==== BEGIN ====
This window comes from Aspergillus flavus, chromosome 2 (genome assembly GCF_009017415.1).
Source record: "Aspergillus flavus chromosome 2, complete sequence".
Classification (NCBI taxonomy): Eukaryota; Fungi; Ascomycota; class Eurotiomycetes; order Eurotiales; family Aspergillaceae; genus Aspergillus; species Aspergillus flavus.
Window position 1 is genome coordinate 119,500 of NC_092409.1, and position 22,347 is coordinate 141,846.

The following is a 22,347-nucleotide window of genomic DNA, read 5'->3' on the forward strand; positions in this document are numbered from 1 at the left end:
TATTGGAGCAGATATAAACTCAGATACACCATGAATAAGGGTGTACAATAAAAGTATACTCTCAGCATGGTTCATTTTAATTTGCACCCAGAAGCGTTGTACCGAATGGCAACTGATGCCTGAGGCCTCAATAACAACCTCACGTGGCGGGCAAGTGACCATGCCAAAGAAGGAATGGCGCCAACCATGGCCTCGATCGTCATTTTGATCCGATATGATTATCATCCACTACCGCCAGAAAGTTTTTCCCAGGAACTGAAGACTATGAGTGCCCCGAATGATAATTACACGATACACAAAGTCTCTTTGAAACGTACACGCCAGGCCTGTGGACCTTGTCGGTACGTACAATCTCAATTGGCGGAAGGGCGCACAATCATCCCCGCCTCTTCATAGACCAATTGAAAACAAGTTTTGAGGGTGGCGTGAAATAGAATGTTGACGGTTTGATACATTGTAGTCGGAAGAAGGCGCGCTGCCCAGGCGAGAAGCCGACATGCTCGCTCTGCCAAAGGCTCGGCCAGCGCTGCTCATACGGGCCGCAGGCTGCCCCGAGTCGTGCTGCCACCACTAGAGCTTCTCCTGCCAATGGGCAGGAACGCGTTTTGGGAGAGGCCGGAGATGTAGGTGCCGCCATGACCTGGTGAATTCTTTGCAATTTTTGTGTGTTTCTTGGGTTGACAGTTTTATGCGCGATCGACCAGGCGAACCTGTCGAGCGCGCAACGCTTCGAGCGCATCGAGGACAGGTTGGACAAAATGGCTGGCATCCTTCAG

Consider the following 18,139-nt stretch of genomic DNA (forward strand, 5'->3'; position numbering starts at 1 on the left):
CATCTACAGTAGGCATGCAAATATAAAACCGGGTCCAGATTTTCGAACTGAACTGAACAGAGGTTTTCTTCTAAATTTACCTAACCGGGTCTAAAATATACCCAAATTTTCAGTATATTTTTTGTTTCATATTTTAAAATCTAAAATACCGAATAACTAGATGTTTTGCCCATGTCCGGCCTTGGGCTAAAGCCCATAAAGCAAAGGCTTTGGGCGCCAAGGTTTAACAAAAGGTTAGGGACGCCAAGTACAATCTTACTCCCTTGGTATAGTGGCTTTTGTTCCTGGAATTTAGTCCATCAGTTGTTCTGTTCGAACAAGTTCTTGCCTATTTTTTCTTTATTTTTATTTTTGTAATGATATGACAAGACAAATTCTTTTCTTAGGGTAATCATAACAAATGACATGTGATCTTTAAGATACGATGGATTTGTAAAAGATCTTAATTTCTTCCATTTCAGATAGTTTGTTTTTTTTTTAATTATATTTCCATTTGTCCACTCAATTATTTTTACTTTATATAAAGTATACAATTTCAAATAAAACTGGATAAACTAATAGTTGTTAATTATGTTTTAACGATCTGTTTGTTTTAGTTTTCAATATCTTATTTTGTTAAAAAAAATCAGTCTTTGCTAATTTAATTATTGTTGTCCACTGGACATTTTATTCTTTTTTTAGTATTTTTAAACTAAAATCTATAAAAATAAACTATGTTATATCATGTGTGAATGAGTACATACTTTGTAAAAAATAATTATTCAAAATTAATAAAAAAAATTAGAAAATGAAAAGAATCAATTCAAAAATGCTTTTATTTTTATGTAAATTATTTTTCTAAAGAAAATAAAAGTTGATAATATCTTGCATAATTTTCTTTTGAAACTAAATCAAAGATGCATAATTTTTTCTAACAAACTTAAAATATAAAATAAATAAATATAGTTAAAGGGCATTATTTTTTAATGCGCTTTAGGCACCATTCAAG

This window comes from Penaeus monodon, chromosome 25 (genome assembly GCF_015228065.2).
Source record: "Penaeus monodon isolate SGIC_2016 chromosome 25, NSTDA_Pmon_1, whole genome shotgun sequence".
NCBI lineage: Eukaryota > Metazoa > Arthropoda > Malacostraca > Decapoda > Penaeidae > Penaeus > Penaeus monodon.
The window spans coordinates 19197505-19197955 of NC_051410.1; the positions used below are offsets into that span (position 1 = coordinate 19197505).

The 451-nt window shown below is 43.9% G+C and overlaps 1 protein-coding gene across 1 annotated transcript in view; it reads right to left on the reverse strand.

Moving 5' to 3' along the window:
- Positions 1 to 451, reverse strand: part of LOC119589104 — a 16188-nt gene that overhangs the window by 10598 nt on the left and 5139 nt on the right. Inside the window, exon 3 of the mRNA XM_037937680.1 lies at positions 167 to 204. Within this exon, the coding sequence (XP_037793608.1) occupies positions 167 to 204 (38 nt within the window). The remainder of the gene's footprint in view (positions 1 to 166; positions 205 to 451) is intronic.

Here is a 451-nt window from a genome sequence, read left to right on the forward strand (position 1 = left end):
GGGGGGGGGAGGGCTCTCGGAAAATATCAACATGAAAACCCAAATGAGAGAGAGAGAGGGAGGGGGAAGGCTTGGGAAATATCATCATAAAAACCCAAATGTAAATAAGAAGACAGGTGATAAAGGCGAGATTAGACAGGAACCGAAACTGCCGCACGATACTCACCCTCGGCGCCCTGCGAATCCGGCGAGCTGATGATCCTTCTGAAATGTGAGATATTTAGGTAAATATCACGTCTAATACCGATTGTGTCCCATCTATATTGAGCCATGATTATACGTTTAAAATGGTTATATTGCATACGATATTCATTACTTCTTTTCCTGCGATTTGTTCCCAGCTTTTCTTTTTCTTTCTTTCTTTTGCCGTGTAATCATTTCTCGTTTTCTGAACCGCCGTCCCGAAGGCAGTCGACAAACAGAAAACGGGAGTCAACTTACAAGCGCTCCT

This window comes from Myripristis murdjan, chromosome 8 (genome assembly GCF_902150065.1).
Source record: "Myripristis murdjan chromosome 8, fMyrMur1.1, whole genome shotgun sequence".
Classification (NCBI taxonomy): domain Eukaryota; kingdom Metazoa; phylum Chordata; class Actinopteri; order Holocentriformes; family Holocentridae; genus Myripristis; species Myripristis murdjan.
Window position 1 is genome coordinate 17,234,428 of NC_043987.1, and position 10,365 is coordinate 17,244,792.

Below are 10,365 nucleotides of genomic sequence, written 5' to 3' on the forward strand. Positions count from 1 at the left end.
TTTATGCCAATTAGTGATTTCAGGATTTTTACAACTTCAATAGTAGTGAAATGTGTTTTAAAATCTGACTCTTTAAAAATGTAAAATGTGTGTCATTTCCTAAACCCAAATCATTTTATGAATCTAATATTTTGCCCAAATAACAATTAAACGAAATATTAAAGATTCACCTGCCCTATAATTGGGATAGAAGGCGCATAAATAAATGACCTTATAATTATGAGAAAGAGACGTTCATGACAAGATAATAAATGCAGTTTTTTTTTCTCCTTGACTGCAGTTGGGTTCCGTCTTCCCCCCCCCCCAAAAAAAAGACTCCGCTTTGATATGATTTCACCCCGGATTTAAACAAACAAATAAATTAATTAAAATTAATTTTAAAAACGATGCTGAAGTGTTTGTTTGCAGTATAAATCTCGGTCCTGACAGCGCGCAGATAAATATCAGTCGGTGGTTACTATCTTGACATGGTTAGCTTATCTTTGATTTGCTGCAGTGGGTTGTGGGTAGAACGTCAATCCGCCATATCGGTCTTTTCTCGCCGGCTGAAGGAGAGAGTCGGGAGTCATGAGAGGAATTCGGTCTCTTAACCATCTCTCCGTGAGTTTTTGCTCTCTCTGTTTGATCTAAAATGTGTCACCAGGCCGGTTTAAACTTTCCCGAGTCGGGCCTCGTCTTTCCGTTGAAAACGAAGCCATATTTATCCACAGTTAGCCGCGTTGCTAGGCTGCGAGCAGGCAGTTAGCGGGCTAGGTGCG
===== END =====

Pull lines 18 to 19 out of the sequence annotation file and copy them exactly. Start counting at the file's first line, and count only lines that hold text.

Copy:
This window comes from Myripristis murdjan, chromosome 8 (genome assembly GCF_902150065.1).
Source record: "Myripristis murdjan chromosome 8, fMyrMur1.1, whole genome shotgun sequence".